This article looks at some recent developments in the TMT sector in Ireland, following on from the implementation of the new e-privacy regulations and the introduction of new rules permitting paid product placement on Irish television programmes for the first time.
The E-Privacy Regulations
In Ireland, new rules which strengthen and clarify privacy rights in the area of electronic communications have come into effect following the Irish transposition of an EU directive.
These new reforms introduce mandatory notification of data breaches and changes to existing laws governing the use of internet cookies and direct marketing. Irish based telecommunication companies, internet service providers (ISPs) and any other Irish entities that communicate with their customers by means of electronic communication networks will need to carry out an assessment of their activities to ensure compliance with the new rules.
Changes to Cookies Law
A cookie is a small file automatically downloaded on to a user’s computer or mobile phone when the user accesses certain websites. This allows the website to recognise the user’s device and enables the website to provide a more customised and a smoother user interface. Although cookies are used for a number of legitimate purposes, concerns have arisen that they may be used in a way that conflicts with a user’s privacy rights.
Accordingly, the new rules require that website operators obtain a user’s “opt-in” consent before placing cookies on that user’s computer or mobile phone unless the cookie is strictly necessary for the provision of services requested by the user. Users must also be provided with clear and comprehensive information about the purpose for which the cookies will be used.
Guidance published by the Irish Office of the Data Protection Commissioner (the “ODPC”) indicates that such consent could be obtained by the use of appropriate browser settings where this is technically possible and effective. However, the ODPC has acknowledged that, in their present form, most browser settings are not sophisticated enough to allow website operators to assume that a user has given the required consent. This may present an opportunity for browser manufacturers to solve the problem. Further suggestions for compliance include the use of pop-up boxes and/or setting-led consents, whereby the user can have its preferences for the website adopted.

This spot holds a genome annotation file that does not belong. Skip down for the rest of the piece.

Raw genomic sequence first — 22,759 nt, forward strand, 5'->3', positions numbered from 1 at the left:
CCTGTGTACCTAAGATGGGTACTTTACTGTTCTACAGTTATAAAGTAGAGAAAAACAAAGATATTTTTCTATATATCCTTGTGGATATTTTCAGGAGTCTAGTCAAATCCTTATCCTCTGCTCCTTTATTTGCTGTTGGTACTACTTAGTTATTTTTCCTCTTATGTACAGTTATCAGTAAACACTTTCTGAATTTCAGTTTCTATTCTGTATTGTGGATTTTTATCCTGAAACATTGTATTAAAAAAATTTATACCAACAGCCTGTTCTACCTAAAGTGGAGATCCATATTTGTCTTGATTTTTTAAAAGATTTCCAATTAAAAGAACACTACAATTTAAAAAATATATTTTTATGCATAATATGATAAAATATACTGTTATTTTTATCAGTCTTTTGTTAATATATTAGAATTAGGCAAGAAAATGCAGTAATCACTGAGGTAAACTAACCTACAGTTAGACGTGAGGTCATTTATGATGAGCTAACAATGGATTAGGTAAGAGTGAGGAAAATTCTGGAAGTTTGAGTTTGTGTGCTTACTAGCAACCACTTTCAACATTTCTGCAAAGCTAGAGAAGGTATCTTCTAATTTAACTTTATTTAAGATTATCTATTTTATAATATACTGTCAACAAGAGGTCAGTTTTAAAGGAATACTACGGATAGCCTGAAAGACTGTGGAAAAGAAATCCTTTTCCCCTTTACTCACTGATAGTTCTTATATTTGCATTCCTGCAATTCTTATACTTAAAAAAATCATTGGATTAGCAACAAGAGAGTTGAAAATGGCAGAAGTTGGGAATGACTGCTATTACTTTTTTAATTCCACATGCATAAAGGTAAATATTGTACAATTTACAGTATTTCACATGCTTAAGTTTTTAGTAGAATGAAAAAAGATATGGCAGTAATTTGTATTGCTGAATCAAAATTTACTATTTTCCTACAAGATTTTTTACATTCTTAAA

A key issue now facing businesses operating websites in Ireland is how they can obtain opt-in user consent while causing minimum impact to the user experience and without having to drastically reform their websites.
Data Breach Notification Requirements
Another important change is the introduction of new requirements for the mandatory notification of data breaches in the area of electronic communications. As a result of these new requirements Irish ISPs and telecommunications companies are now obliged to notify the ODPC of all data security breaches (the unauthorised disclosure, loss, destruction or alteration of personal data) without undue delay.
In addition, where a breach is likely to adversely affect the personal data or privacy of any individuals, the ISPs and telecommunication companies must also notify those individuals without undue delay. It will not be necessary to notify such individuals however where the ODPC is satisfied that the information which has been disclosed is unintelligible in the hands of a third party. An example of this might be where the information has been encrypted and has therefore been rendered unreadable by third parties.
New restrictions applying to all marketing activities carried out by means of electronic communications have come into force. These restrictions vary depending on whether the marketing is carried out by fax, text message, e-mail, telephone line to a mobile phone, or telephone line to a landline.
Prior consent is now required before any company or entity may call a person’s mobile phone for a marketing purpose unless that person has recorded their preference to receive such calls on the National Directory Database. Previously this type of marketing had been permitted so long as the customer or subscriber had been given the right to object to its use. In addition, marketing material may not be included in any text messages sent to customers or subscribers (even where the primary purpose of the message is to provide information) unless the recipient has provided their prior consent to the receipt of such messages.
Furthermore, an organisation may not contact an individual who is not a customer, for marketing purposes by e-mail unless the prior opt-in consent of that individual has been given. In addition, an organisation may only contact a prior customer by e-mail without their consent having been obtained, where certain conditions have been complied with.
New Rules Permitting Paid Product Placement
New rules permitting paid product placement on Irish television programmes have been introduced. Previously paid product placement was not permitted in this jurisdiction while the placement in television programmes of products or services without payment had been allowed subject to certain conditions having been complied with. Paid product placements will be subject to the regulations published by the Broadcasting Authority of Ireland and will not be permitted for certain types of programmes including children’s programmes.